• #ff: A couple of years ago, using the #ff hashtag (which stands for Follow Friday) was a great way to recommend people to your current followers, and they’d often return the favour. It has less influence now, due to spammers reeling off hundreds of usernames using the hashtag, but it’s still worth sending out one or two #ff for people that have had a positive impact on you that week.
    • Hashtags: I mentioned #ff above, but using hashtags in general is a great way of getting your name out there in relation to particularly topics. That brilliant tweet you send about Britain’s Got Talent will get a much better audience, and more chance of retweets, if you add the hashtag #BGT so all those discussing the same topic will see it.
    • Help people. If someone asks a question, try and help them out with links, tips or advice. Twitter is essentially a technological form of karma – help others and they’ll help you in the future.
    • Competition: If you’re a business, a competition is a great way to quickly increase your followers. I wouldn’t necessarily recommend it if you want a high quality group of followers (see my post over on BusinessonTwitter for more information on compers) but a well run competition can get you the attention you want.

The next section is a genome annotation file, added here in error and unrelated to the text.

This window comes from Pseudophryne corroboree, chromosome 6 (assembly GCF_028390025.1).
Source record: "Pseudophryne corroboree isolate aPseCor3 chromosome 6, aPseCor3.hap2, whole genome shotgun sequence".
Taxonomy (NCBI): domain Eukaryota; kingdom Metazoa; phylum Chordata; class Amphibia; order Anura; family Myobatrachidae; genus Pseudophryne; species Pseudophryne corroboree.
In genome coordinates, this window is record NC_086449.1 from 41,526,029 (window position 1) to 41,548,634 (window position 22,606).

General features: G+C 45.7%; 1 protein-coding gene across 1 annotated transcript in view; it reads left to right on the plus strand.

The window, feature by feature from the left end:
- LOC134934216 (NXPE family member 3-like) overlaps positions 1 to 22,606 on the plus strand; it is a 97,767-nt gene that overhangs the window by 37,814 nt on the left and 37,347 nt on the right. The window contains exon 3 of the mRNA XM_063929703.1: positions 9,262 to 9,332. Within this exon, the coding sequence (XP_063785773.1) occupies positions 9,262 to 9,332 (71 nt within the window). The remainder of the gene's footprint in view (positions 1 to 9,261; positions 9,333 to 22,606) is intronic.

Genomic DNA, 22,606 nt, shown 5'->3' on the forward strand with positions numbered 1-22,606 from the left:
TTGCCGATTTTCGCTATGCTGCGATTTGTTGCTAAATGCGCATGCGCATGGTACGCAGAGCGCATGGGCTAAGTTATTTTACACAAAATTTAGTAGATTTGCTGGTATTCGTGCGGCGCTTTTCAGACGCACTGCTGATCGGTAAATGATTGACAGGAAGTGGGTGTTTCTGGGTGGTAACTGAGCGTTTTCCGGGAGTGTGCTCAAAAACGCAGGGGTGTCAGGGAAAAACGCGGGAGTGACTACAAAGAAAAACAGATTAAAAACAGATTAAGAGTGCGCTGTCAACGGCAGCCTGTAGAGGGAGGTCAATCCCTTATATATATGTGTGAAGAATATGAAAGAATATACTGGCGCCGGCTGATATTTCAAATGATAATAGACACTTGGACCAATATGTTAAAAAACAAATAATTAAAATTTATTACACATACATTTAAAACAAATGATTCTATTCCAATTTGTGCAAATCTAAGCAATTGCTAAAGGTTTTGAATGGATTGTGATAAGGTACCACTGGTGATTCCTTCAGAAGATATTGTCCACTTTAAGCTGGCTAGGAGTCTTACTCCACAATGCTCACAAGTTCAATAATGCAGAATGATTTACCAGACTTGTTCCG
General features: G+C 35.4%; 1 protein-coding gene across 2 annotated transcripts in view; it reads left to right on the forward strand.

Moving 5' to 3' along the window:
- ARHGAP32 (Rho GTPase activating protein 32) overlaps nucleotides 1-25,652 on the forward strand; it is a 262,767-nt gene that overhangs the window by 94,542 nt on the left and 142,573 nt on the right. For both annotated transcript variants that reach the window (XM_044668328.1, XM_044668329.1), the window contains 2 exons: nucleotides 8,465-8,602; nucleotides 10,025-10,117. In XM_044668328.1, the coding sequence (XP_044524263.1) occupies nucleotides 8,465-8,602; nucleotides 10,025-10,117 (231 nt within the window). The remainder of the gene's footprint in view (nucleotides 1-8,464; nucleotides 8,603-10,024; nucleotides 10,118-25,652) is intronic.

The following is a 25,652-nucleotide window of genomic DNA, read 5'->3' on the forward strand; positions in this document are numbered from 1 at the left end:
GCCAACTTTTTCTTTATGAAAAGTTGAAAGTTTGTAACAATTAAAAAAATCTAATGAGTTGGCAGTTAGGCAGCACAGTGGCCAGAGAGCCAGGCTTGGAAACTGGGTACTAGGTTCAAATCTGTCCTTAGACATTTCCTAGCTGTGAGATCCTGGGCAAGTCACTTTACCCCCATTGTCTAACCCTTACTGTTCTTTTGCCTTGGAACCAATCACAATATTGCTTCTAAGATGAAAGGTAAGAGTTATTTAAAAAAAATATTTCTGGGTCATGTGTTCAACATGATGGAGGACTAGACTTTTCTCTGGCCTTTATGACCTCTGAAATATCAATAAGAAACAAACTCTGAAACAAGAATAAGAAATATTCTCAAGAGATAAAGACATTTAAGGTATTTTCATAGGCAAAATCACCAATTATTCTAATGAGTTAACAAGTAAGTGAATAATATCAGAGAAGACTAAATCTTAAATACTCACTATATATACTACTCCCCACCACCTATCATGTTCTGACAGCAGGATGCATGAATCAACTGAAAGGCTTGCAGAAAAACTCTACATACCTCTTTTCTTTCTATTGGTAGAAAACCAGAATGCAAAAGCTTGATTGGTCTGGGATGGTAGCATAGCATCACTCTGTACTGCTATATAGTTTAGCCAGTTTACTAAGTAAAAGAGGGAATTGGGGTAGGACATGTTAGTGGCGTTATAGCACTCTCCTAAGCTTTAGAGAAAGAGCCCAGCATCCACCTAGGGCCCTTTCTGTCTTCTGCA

Do you have any tips for new Twitter users? Why not share this post on Twitter, to get you started? 

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    This post is the 20th in a series of 30 for the 30 Day Blogging Challenge. See other 30 Day Blogging Challenge posts here.

  • Self Employed? Five ways to prepare for your tax return/Self Assessment

    Preparing and completing your Self Assessment in your first year of self employment is a tricky thing to do, particularly if you’re naturally a little disorganised like me. The end of my first year in self employment came around surprisingly quickly, and I was left with a pile of receipts, a bank account that contained far too many trips to Nandos and New Look and a mad panic to get it all into some form of order. I’ve no doubt that this meant I missed quite a few receipts or tax-deductible activities thanks to my own lack of organisation.

    My second year has been a lot more organised, and it’s mainly because I learnt the following lessons…
    Five things to do when preparing for your tax return
    • Keep all your receipts, train tickets and email confirmations in a file/folder, and make a note on each item reminding you what it’s for. Basically, anything you purchase for business reasons. It’ll save you a lot of time when the end of the year comes and you’re desperately searching through your diary/email to find out what a receipt was for. Invest in a decent printer so you can print off any confirmations as soon as you get them. I’ve just purchased this Canon wifi printer to do this, and it’s a bargain at £34.95 (plus tax-deductible)!
    • Consider a business bank account. Or avoid putting trips to McDonalds or La Senza on your card. Neither looks particularly professional (as I discovered), and it makes it easier to work everything out if all your spending activities on one account are business-related. You could always get a credit card just for business purchases if you don’t want to open a new bank account.